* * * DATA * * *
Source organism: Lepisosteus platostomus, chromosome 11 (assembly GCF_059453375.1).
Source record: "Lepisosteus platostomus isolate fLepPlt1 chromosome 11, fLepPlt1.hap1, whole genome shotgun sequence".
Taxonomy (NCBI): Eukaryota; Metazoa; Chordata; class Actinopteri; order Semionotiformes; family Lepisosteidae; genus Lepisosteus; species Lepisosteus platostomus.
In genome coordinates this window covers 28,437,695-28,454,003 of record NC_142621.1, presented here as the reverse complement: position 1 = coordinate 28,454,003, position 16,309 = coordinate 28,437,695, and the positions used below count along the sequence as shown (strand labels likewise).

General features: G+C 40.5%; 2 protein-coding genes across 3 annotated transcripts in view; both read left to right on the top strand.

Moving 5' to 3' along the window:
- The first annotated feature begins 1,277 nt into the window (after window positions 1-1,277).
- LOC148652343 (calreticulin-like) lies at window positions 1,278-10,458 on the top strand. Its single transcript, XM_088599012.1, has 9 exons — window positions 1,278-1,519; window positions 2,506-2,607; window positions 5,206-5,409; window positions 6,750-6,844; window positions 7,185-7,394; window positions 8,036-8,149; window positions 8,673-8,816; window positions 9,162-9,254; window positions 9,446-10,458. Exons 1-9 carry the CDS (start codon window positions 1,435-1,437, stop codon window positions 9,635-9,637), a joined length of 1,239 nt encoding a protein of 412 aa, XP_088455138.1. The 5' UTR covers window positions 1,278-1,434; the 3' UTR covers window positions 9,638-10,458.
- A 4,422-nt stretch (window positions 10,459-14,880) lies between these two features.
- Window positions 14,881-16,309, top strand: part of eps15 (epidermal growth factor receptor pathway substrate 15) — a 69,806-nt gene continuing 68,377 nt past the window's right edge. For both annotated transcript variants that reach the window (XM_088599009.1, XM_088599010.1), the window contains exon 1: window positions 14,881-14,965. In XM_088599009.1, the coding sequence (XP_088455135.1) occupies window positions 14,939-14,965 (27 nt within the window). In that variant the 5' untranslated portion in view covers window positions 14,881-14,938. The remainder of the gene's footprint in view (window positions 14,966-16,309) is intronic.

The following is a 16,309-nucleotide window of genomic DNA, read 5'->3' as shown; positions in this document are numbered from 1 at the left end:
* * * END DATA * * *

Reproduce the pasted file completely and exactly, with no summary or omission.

Source organism: Lepisosteus platostomus, chromosome 11 (assembly GCF_059453375.1).
Source record: "Lepisosteus platostomus isolate fLepPlt1 chromosome 11, fLepPlt1.hap1, whole genome shotgun sequence".
Taxonomy (NCBI): Eukaryota; Metazoa; Chordata; class Actinopteri; order Semionotiformes; family Lepisosteidae; genus Lepisosteus; species Lepisosteus platostomus.
In genome coordinates this window covers 28,437,695-28,454,003 of record NC_142621.1, presented here as the reverse complement: position 1 = coordinate 28,454,003, position 16,309 = coordinate 28,437,695, and the positions used below count along the sequence as shown (strand labels likewise).

General features: G+C 40.5%; 2 protein-coding genes across 3 annotated transcripts in view; both read left to right on the top strand.

Moving 5' to 3' along the window:
- The first annotated feature begins 1,277 nt into the window (after window positions 1-1,277).
- LOC148652343 (calreticulin-like) lies at window positions 1,278-10,458 on the top strand. Its single transcript, XM_088599012.1, has 9 exons — window positions 1,278-1,519; window positions 2,506-2,607; window positions 5,206-5,409; window positions 6,750-6,844; window positions 7,185-7,394; window positions 8,036-8,149; window positions 8,673-8,816; window positions 9,162-9,254; window positions 9,446-10,458. Exons 1-9 carry the CDS (start codon window positions 1,435-1,437, stop codon window positions 9,635-9,637), a joined length of 1,239 nt encoding a protein of 412 aa, XP_088455138.1. The 5' UTR covers window positions 1,278-1,434; the 3' UTR covers window positions 9,638-10,458.
- A 4,422-nt stretch (window positions 10,459-14,880) lies between these two features.
- Window positions 14,881-16,309, top strand: part of eps15 (epidermal growth factor receptor pathway substrate 15) — a 69,806-nt gene continuing 68,377 nt past the window's right edge. For both annotated transcript variants that reach the window (XM_088599009.1, XM_088599010.1), the window contains exon 1: window positions 14,881-14,965. In XM_088599009.1, the coding sequence (XP_088455135.1) occupies window positions 14,939-14,965 (27 nt within the window). In that variant the 5' untranslated portion in view covers window positions 14,881-14,938. The remainder of the gene's footprint in view (window positions 14,966-16,309) is intronic.

The following is a 16,309-nucleotide window of genomic DNA, read 5'->3' as shown; positions in this document are numbered from 1 at the left end: